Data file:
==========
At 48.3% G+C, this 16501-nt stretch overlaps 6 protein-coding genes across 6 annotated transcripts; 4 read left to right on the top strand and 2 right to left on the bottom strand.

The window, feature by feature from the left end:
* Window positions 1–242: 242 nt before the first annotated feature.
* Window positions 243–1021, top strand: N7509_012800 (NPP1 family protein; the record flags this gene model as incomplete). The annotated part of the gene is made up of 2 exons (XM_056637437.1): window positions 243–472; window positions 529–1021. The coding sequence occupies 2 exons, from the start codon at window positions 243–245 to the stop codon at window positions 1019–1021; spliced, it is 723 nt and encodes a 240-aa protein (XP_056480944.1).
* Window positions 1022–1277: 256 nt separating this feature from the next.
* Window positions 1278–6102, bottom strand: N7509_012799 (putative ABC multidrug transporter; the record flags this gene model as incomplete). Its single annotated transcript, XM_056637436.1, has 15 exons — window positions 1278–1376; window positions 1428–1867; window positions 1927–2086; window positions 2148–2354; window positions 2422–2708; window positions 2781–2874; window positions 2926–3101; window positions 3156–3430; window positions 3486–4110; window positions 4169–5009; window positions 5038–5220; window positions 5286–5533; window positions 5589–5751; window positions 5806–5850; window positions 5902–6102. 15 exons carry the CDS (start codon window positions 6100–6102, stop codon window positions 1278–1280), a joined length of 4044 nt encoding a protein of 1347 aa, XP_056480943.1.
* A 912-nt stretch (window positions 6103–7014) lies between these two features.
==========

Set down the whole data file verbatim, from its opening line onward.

At 48.3% G+C, this 16501-nt stretch overlaps 6 protein-coding genes across 6 annotated transcripts; 4 read left to right on the top strand and 2 right to left on the bottom strand.

The window, feature by feature from the left end:
* Window positions 1–242: 242 nt before the first annotated feature.
* Window positions 243–1021, top strand: N7509_012800 (NPP1 family protein; the record flags this gene model as incomplete). The annotated part of the gene is made up of 2 exons (XM_056637437.1): window positions 243–472; window positions 529–1021. The coding sequence occupies 2 exons, from the start codon at window positions 243–245 to the stop codon at window positions 1019–1021; spliced, it is 723 nt and encodes a 240-aa protein (XP_056480944.1).
* Window positions 1022–1277: 256 nt separating this feature from the next.
* Window positions 1278–6102, bottom strand: N7509_012799 (putative ABC multidrug transporter; the record flags this gene model as incomplete). Its single annotated transcript, XM_056637436.1, has 15 exons — window positions 1278–1376; window positions 1428–1867; window positions 1927–2086; window positions 2148–2354; window positions 2422–2708; window positions 2781–2874; window positions 2926–3101; window positions 3156–3430; window positions 3486–4110; window positions 4169–5009; window positions 5038–5220; window positions 5286–5533; window positions 5589–5751; window positions 5806–5850; window positions 5902–6102. 15 exons carry the CDS (start codon window positions 6100–6102, stop codon window positions 1278–1280), a joined length of 4044 nt encoding a protein of 1347 aa, XP_056480943.1.
* A 912-nt stretch (window positions 6103–7014) lies between these two features.